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Exercise keeps dogs young

We all want our dogs to live long, healthy lives. An initial finding from the Dog Aging Project suggests that exercise keeps dogs young – in both body and mind. Active dogs are less likely to succumb to Canine Cognitive Dysfunction, a canine version of Alzheimer’s Disease.

Symptoms of Canine Cognitive Dysfunction in older dogs may include pacing, getting “lost” in familiar places, walking into walls or doors, or having trouble finding dropped treats. These symptoms are also common in older dogs with vision or hearing problems. So far, the project doesn’t yet know whether one causes the other, but they are related.

Exercise is key

What they did find is a convincing correlation between activity and CCD. Dogs who their owners described as “active” were almost six and a half times less likely to have Canine Cognitive Dysfunction. The odds of CCD increase with each year of aging, so keeping your dog moving in their “senior” years may be even more important than with younger dogs.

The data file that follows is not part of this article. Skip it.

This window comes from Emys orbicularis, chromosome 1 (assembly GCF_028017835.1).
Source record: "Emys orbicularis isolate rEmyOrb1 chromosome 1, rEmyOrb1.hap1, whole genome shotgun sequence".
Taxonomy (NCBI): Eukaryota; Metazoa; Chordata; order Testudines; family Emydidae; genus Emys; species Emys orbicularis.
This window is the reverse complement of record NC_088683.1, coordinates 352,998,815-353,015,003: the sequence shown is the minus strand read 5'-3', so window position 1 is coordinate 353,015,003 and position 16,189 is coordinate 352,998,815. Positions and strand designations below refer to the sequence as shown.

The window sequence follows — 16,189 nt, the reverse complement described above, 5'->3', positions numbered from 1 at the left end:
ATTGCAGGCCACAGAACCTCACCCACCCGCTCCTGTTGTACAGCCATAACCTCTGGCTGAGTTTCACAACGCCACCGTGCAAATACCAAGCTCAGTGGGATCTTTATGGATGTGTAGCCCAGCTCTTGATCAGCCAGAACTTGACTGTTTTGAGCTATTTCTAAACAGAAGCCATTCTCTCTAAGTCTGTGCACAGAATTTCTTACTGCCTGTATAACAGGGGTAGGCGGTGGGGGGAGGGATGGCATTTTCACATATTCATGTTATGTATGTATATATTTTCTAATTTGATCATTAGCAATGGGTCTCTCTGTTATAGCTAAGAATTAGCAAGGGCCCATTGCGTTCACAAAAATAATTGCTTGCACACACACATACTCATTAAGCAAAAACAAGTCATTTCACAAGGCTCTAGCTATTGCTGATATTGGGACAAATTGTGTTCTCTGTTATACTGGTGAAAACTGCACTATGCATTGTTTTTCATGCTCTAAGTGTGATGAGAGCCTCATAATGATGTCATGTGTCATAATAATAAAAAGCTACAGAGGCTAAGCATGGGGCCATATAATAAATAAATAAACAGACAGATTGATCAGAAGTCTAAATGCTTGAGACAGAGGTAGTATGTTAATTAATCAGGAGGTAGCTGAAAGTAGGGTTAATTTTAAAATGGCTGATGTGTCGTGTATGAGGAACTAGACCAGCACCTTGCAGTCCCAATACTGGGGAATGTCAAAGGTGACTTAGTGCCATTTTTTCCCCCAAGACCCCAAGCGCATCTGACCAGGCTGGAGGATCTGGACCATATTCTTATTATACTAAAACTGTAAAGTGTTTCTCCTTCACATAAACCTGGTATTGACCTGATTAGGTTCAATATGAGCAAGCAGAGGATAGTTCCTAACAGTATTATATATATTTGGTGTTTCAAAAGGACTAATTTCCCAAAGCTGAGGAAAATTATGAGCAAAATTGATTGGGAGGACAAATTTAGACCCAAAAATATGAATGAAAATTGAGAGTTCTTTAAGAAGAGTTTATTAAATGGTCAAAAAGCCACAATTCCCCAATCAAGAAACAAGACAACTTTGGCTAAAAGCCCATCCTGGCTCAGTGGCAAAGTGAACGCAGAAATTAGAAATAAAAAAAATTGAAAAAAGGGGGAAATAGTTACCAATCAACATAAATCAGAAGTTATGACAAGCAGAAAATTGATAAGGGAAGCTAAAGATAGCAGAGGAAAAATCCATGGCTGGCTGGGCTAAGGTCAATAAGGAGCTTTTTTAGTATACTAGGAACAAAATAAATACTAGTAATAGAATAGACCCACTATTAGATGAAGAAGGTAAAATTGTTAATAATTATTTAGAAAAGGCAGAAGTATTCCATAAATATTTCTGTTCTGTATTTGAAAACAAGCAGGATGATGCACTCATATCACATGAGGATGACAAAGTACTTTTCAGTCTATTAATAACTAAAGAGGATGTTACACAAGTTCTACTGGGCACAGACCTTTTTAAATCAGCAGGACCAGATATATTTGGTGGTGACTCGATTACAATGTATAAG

Picture of a small black dog walking to illustrate Exercise keeps dogs young.
Tango has to do his own walking!

With a teen-aged dog ourselves, we know it can be challenging to get your older dog up and moving. Tango, Fran’s 13-year-old Brussels Griffon can’t do a flight of stairs anymore, but he can still jump up on the couch. Some days it’s hard to wake him from his naps. And when he does get up, we can see him working out the kinks as he moves.

When you have a little old dog, it’s tempting to just pick him up and do the walking for him. Take him where you want him to go, and get there so much faster. But resisting the temptation is important. The more we make our old dogs move, the longer they’ll be able to move.

We still make the old guy do his exercises every day. He’s not crazy about his Perch Work, but the treats he gets make it worth his while.